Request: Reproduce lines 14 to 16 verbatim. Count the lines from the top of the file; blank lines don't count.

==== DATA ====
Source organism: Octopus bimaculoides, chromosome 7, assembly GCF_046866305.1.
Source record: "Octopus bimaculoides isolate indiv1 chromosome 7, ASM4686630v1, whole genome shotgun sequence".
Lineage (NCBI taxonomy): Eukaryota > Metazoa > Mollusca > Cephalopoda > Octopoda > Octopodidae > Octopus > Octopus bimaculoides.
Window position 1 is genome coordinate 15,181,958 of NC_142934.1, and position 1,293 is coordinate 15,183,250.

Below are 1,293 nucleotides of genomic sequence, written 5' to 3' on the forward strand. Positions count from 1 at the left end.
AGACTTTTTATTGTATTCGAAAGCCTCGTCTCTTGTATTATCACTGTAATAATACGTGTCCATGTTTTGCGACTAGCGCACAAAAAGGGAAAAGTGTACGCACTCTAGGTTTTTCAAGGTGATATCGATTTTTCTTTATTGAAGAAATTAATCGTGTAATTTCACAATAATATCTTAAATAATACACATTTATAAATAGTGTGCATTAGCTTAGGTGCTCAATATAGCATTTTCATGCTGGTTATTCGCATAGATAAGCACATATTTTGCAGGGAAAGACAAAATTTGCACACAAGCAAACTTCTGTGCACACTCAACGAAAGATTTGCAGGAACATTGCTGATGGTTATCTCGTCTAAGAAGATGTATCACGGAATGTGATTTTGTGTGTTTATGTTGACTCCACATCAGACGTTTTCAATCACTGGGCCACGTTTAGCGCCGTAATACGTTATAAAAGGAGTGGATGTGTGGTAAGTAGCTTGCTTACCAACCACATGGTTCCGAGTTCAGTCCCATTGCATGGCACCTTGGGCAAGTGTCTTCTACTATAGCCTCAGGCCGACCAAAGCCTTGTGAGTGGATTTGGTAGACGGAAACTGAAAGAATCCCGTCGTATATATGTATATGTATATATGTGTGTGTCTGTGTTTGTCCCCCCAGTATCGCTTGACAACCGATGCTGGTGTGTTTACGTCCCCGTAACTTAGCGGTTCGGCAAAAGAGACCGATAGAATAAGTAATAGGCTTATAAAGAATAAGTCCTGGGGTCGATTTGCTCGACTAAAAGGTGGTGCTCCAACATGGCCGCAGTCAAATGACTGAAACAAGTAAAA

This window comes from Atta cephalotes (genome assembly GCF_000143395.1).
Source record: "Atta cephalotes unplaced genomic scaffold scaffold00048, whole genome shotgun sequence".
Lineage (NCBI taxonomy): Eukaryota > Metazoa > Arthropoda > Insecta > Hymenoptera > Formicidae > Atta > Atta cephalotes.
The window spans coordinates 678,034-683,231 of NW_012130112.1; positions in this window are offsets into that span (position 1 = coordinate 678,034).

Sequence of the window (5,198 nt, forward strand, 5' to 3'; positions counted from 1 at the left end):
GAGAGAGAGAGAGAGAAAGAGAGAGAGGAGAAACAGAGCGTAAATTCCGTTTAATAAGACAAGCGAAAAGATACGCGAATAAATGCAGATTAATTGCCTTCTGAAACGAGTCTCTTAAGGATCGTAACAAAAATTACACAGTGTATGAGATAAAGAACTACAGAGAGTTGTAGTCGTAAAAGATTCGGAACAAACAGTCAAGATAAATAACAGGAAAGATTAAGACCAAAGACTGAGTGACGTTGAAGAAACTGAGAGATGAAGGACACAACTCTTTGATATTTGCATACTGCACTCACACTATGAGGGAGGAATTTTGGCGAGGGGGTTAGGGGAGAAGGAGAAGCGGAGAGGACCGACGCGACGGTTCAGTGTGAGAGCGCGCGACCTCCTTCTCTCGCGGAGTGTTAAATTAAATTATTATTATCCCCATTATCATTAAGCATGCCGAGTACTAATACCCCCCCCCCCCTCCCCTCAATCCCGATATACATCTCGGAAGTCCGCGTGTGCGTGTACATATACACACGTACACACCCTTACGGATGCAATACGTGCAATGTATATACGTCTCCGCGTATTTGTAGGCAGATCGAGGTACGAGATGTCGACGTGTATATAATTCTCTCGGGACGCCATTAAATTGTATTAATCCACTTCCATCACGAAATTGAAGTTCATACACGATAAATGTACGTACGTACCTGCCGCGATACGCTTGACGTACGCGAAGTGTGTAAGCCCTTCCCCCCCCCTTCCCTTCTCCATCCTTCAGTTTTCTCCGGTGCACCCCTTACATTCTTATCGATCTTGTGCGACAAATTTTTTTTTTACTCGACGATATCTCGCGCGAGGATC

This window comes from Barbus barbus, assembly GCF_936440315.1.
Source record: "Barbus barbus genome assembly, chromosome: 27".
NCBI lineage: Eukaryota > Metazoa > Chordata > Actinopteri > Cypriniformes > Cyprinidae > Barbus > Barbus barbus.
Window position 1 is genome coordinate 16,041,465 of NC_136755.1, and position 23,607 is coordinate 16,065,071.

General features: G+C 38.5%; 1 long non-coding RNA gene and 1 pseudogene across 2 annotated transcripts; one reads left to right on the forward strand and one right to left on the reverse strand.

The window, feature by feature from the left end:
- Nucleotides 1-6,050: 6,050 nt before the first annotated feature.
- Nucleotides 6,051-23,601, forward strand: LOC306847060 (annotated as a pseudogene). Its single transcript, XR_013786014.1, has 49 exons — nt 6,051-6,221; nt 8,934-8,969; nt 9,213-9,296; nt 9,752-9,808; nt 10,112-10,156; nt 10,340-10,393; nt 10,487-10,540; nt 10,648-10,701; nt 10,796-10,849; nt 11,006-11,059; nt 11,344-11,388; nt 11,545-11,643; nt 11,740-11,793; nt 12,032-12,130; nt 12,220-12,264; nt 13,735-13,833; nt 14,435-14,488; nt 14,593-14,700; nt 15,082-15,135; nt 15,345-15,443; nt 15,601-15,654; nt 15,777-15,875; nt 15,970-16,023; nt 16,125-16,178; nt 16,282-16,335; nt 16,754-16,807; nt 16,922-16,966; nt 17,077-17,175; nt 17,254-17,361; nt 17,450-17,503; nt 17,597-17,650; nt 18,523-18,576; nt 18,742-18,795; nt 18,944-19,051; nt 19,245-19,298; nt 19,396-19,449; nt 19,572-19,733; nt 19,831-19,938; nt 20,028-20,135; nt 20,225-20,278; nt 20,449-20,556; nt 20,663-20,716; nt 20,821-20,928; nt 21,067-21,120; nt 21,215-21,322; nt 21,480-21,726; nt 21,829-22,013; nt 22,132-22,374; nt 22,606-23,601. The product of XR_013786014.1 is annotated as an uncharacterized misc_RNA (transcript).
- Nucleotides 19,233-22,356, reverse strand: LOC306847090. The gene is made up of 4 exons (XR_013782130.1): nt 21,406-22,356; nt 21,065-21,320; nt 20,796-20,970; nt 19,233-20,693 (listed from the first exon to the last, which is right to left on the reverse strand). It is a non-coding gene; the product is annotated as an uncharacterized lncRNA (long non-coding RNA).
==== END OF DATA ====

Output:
Source record: "Barbus barbus genome assembly, chromosome: 27".
NCBI lineage: Eukaryota > Metazoa > Chordata > Actinopteri > Cypriniformes > Cyprinidae > Barbus > Barbus barbus.
Window position 1 is genome coordinate 16,041,465 of NC_136755.1, and position 23,607 is coordinate 16,065,071.